Co-op Juniors invite you to climb aboard the Starlight Express
- Credit: Archant
Staging Andrew Lloyd Webber’s Starlight Express would be a stretch for any youth group, never mind the added challenge of building a theatre in a gigantic aircraft hangar once used for testing jet engines and the fact many of the Co-op Juniors Theatre Company’s cast haven’t skated before.
“There were cast members who were worried about the skating and didn’t even want to audition but were fantastic performers, so we managed to twist their arm,” says director Rebecca Darcy.
At first, the company considered doing the majority of the show - about a child’s train set that magically comes to life - on Heelys (the shoes with wheels in the sole). That changed after a workshop with skating coaches Tony Morgan and Martin Harris, who train at Rollerworld Colchester.
“When we went to our first session at Rollerworld one of the coaches said ‘this is the sort of lift you’ll be able to do’ and then suddenly picked me up and whizzed me round really fast. That was slightly exciting but quite scary,” she laughs.
“The coaches were so impressed with the attitude of the cast and their ability they said ‘there’s no reason why you can’t do the whole show on skates’. They’ve been brilliant, giving some one-to-one tuition for those who hadn’t skated before. The training was at our studios but most of the cast went to Rollerworld nearly every Sunday evening to build their confidence and technique. It’s a big social thing too.
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“As Tony and Martin said to the cast ‘we’re so proud of what you’ve achieved in such a short time, as you’ve developed into accomplished skaters with real technique - and that’s without taking into account singing and acting’.”
The 30-strong cast started rehearsing about four months ago. Darcy - who directed Phantom of the Opera at the New Wolsey and Alice in Wonderland at Snape Maltings last year - allowed two weeks for them to learn their vocals and get as much skating experience as they could. Noticing their confidence and performance dipping when they pulled their skates on during those early days, she wanted to get the show set quickly.
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“I also said for this show, quite different to a lot of others, they must be off book because as soon as we start rehearsing they can’t be on skates learning choreography, taking direction with a script in their hand,” she laughs. “It’s repetition, we just kept going until dancing on skates becomes the norm.”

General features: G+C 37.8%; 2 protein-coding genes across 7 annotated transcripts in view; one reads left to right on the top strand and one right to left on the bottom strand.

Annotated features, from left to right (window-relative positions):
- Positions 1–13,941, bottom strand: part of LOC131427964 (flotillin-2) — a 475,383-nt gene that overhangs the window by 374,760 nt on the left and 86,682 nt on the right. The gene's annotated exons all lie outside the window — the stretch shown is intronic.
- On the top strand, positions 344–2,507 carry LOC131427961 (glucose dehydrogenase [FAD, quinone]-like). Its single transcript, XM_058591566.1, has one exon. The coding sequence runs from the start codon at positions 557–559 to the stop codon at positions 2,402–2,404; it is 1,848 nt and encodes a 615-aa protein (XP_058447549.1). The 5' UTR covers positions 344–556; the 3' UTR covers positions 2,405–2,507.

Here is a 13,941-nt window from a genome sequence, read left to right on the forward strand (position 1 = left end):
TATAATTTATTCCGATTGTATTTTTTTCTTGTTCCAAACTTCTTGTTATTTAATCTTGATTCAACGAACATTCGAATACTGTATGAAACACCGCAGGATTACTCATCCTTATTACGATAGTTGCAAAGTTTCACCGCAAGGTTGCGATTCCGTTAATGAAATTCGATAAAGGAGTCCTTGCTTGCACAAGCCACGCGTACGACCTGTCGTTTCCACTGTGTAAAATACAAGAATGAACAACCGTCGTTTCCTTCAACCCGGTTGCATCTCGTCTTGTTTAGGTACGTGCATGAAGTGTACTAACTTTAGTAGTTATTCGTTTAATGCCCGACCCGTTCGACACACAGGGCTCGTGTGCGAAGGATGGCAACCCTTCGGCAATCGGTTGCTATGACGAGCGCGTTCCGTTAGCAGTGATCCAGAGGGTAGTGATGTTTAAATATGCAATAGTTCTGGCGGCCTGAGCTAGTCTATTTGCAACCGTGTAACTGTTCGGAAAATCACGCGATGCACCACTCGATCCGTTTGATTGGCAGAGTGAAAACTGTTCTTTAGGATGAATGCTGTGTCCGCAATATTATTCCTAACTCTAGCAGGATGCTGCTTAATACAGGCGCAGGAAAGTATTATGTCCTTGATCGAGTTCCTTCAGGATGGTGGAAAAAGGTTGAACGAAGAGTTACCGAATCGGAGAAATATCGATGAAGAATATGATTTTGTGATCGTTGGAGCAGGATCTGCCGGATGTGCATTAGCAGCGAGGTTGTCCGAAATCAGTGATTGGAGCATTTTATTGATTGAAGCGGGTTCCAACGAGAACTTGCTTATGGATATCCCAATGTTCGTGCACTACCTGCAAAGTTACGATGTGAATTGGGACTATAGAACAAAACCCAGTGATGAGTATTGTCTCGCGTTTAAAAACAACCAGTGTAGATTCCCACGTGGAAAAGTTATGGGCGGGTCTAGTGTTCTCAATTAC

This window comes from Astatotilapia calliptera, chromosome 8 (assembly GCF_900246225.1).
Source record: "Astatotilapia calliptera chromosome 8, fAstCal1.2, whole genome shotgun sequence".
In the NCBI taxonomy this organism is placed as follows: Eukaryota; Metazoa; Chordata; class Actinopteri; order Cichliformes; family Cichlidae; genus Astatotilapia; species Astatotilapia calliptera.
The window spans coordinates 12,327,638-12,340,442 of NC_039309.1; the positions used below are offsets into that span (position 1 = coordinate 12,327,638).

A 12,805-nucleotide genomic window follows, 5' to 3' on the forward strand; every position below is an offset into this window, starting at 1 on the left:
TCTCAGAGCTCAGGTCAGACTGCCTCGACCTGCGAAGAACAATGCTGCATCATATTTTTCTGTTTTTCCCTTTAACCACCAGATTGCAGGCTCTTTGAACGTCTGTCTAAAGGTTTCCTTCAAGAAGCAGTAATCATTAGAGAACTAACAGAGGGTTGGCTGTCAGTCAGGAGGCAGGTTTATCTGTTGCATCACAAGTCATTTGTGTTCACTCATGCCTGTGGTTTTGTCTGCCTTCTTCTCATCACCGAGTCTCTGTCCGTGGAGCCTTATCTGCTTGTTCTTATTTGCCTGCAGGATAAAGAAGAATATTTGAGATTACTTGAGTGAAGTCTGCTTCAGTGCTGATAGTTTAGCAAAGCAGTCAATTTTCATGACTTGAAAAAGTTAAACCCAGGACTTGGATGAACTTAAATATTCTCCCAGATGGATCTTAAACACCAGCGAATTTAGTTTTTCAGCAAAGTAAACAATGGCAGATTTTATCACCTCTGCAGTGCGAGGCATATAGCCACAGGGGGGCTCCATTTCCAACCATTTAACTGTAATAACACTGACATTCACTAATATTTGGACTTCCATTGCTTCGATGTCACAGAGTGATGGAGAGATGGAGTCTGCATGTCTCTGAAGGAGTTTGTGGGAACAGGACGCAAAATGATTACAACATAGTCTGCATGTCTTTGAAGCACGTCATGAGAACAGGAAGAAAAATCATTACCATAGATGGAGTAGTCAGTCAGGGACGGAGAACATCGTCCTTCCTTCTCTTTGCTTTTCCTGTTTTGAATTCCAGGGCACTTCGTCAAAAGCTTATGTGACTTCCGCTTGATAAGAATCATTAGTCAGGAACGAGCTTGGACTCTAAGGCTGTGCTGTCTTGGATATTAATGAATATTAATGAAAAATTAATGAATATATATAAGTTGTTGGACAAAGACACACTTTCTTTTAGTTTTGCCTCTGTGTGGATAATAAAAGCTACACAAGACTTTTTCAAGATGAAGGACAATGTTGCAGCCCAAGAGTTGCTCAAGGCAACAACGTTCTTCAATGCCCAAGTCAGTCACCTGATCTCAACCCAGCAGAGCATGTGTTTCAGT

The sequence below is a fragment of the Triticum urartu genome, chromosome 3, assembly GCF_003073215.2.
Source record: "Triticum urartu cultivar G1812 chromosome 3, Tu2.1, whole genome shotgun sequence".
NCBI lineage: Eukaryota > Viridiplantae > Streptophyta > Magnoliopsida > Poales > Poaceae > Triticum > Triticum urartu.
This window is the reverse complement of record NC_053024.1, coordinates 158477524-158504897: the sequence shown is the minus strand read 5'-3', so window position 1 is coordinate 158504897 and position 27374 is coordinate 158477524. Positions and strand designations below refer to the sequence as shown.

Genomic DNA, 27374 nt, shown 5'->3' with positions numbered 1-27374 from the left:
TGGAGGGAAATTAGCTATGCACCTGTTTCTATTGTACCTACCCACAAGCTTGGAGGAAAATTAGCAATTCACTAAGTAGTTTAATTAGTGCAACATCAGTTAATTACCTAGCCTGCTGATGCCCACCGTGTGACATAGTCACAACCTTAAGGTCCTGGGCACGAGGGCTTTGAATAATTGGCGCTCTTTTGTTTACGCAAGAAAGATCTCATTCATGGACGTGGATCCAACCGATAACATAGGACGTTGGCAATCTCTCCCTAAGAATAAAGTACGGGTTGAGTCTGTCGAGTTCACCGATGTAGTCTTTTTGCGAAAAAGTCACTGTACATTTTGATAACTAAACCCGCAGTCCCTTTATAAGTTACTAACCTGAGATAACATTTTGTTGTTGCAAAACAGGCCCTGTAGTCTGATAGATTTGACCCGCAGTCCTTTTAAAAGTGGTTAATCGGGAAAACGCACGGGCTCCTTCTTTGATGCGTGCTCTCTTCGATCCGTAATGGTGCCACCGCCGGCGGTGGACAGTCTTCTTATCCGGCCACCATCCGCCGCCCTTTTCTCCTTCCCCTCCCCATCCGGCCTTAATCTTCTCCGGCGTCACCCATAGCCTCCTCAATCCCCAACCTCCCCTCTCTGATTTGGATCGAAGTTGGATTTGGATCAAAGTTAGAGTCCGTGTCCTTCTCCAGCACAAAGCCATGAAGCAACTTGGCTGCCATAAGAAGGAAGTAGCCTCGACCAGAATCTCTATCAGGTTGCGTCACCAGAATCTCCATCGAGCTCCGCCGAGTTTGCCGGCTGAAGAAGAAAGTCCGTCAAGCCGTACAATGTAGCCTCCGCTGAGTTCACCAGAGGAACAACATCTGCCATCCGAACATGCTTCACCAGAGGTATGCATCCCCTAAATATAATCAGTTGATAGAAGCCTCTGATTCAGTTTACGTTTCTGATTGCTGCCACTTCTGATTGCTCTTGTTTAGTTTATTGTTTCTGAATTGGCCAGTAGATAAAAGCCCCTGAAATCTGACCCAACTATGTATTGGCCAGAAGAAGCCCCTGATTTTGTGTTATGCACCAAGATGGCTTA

As Alan Ayres, technical director of the group, adds: “Sarah Brown at Bentwaters Parks has been incredibly helpful by allowing us additional rehearsal time so the cast get used to the space - with the audience surrounding them on banked seating on three sides and appearing from a 20-metre tunnel at one end.”
The smash-hit rock musical, seen by more than 20 million people worldwide, hits the rails at the Hush House from June 15-19.
The train engines compete to become the fastest in the world. Underdog Rusty, inspired by the legend of the Starlight Express, takes on arch-rivals Greaseball and Electra while trying to win the love of first-class coach Pearl.
Express is the most ambitious theatre event ever staged at the venue, boasting a large cast, a vibrant rock score by Lloyd Webber plus spectacular lighting and effects for the pleasure of 380 people every night.
“It’s a high energy show, the songs are really catchy and it’s a great opportunity for any performer. The company felt it was great for the cast to have the opportunity of having such a challenging show and they really have risen to the challenge fantastically. They knew from the auditions it was a massive commitment and they’ve worked hard,” says Darcy, aiming to make this production as interactive as possible.
“Our production will be quite different to others because of the Hush House. When I saw it in the West End they had the massive bowl at the back, so we’ve got a removable ramp that I bring on in act two but obviously the structure of the venue is quite different.”
One thing the cast is probably relieved about is not having costume changes while on skates.
“The original costumes have all been made by our costume team and parents. I don’t think they could have physically done that. It’s quite different as a show because the cast don’t actually go off; they’ll move to the back of the seating but they’ll still be singing. They don’t stop. There’s never going back to the dressing room.”
As an added bonus Eastern Angles, who follow the Co-op Juniors at the Hush House with We Didn’t Mean To Go To Sea, are letting the company use their new dome as a furnished café bar where you can enjoy a barbecue for an hour before every performance.
How the Co-op Juniors helped me beat the bullies - read my interview wth Royal Ballet star and ex-Junior Gary Avis here. Read my Starlight Express review online tomorrow night.